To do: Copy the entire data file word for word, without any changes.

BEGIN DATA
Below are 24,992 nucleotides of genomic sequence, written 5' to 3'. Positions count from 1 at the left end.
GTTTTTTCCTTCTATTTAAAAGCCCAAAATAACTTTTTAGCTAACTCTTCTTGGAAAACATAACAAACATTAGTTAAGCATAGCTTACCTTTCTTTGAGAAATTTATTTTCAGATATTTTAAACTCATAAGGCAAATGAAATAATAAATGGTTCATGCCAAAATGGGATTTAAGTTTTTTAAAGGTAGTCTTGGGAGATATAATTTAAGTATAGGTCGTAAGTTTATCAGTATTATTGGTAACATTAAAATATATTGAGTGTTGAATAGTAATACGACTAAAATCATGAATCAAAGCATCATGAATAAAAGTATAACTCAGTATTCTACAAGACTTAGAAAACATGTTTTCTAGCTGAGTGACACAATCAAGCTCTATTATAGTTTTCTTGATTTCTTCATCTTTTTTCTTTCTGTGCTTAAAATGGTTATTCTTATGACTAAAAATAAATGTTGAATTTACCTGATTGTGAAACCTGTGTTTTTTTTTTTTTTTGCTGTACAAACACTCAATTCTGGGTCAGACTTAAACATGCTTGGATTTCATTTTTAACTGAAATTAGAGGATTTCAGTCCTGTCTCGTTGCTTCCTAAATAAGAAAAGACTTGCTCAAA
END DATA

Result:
Below are 24,992 nucleotides of genomic sequence, written 5' to 3'. Positions count from 1 at the left end.
GTTTTTTCCTTCTATTTAAAAGCCCAAAATAACTTTTTAGCTAACTCTTCTTGGAAAACATAACAAACATTAGTTAAGCATAGCTTACCTTTCTTTGAGAAATTTATTTTCAGATATTTTAAACTCATAAGGCAAATGAAATAATAAATGGTTCATGCCAAAATGGGATTTAAGTTTTTTAAAGGTAGTCTTGGGAGATATAATTTAAGTATAGGTCGTAAGTTTATCAGTATTATTGGTAACATTAAAATATATTGAGTGTTGAATAGTAATACGACTAAAATCATGAATCAAAGCATCATGAATAAAAGTATAACTCAGTATTCTACAAGACTTAGAAAACATGTTTTCTAGCTGAGTGACACAATCAAGCTCTATTATAGTTTTCTTGATTTCTTCATCTTTTTTCTTTCTGTGCTTAAAATGGTTATTCTTATGACTAAAAATAAATGTTGAATTTACCTGATTGTGAAACCTGTGTTTTTTTTTTTTTTTGCTGTACAAACACTCAATTCTGGGTCAGACTTAAACATGCTTGGATTTCATTTTTAACTGAAATTAGAGGATTTCAGTCCTGTCTCGTTGCTTCCTAAATAAGAAAAGACTTGCTCAAA